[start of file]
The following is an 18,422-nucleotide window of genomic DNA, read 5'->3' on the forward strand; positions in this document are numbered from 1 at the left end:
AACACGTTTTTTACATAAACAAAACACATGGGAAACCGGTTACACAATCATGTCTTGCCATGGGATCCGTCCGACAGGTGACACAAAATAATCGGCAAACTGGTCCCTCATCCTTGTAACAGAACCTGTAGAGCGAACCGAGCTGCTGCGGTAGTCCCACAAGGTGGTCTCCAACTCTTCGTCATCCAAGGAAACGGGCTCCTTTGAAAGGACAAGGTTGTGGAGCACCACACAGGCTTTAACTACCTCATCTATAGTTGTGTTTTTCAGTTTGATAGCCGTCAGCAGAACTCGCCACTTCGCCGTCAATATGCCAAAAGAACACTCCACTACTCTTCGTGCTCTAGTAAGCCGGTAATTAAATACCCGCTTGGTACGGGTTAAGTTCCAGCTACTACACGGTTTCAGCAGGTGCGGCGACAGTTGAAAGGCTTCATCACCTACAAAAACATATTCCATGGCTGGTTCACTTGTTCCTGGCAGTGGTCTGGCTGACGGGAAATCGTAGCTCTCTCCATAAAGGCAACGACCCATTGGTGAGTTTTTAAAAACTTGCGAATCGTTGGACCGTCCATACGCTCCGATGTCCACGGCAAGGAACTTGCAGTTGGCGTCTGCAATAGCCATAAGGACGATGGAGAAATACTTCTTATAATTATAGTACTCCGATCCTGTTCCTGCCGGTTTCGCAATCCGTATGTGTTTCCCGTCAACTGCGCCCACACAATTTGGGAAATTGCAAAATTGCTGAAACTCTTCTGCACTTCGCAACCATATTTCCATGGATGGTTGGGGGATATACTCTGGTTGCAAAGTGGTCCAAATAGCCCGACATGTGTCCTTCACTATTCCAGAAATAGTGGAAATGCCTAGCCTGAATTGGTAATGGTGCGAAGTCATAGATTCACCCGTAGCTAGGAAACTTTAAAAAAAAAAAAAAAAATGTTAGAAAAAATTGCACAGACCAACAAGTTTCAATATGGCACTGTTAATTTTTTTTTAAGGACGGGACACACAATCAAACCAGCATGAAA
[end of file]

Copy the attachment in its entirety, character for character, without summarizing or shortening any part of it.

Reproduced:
The following is an 18,422-nucleotide window of genomic DNA, read 5'->3' on the forward strand; positions in this document are numbered from 1 at the left end:
AACACGTTTTTTACATAAACAAAACACATGGGAAACCGGTTACACAATCATGTCTTGCCATGGGATCCGTCCGACAGGTGACACAAAATAATCGGCAAACTGGTCCCTCATCCTTGTAACAGAACCTGTAGAGCGAACCGAGCTGCTGCGGTAGTCCCACAAGGTGGTCTCCAACTCTTCGTCATCCAAGGAAACGGGCTCCTTTGAAAGGACAAGGTTGTGGAGCACCACACAGGCTTTAACTACCTCATCTATAGTTGTGTTTTTCAGTTTGATAGCCGTCAGCAGAACTCGCCACTTCGCCGTCAATATGCCAAAAGAACACTCCACTACTCTTCGTGCTCTAGTAAGCCGGTAATTAAATACCCGCTTGGTACGGGTTAAGTTCCAGCTACTACACGGTTTCAGCAGGTGCGGCGACAGTTGAAAGGCTTCATCACCTACAAAAACATATTCCATGGCTGGTTCACTTGTTCCTGGCAGTGGTCTGGCTGACGGGAAATCGTAGCTCTCTCCATAAAGGCAACGACCCATTGGTGAGTTTTTAAAAACTTGCGAATCGTTGGACCGTCCATACGCTCCGATGTCCACGGCAAGGAACTTGCAGTTGGCGTCTGCAATAGCCATAAGGACGATGGAGAAATACTTCTTATAATTATAGTACTCCGATCCTGTTCCTGCCGGTTTCGCAATCCGTATGTGTTTCCCGTCAACTGCGCCCACACAATTTGGGAAATTGCAAAATTGCTGAAACTCTTCTGCACTTCGCAACCATATTTCCATGGATGGTTGGGGGATATACTCTGGTTGCAAAGTGGTCCAAATAGCCCGACATGTGTCCTTCACTATTCCAGAAATAGTGGAAATGCCTAGCCTGAATTGGTAATGGTGCGAAGTCATAGATTCACCCGTAGCTAGGAAACTTTAAAAAAAAAAAAAAAAATGTTAGAAAAAATTGCACAGACCAACAAGTTTCAATATGGCACTGTTAATTTTTTTTTAAGGACGGGACACACAATCAAACCAGCATGAAA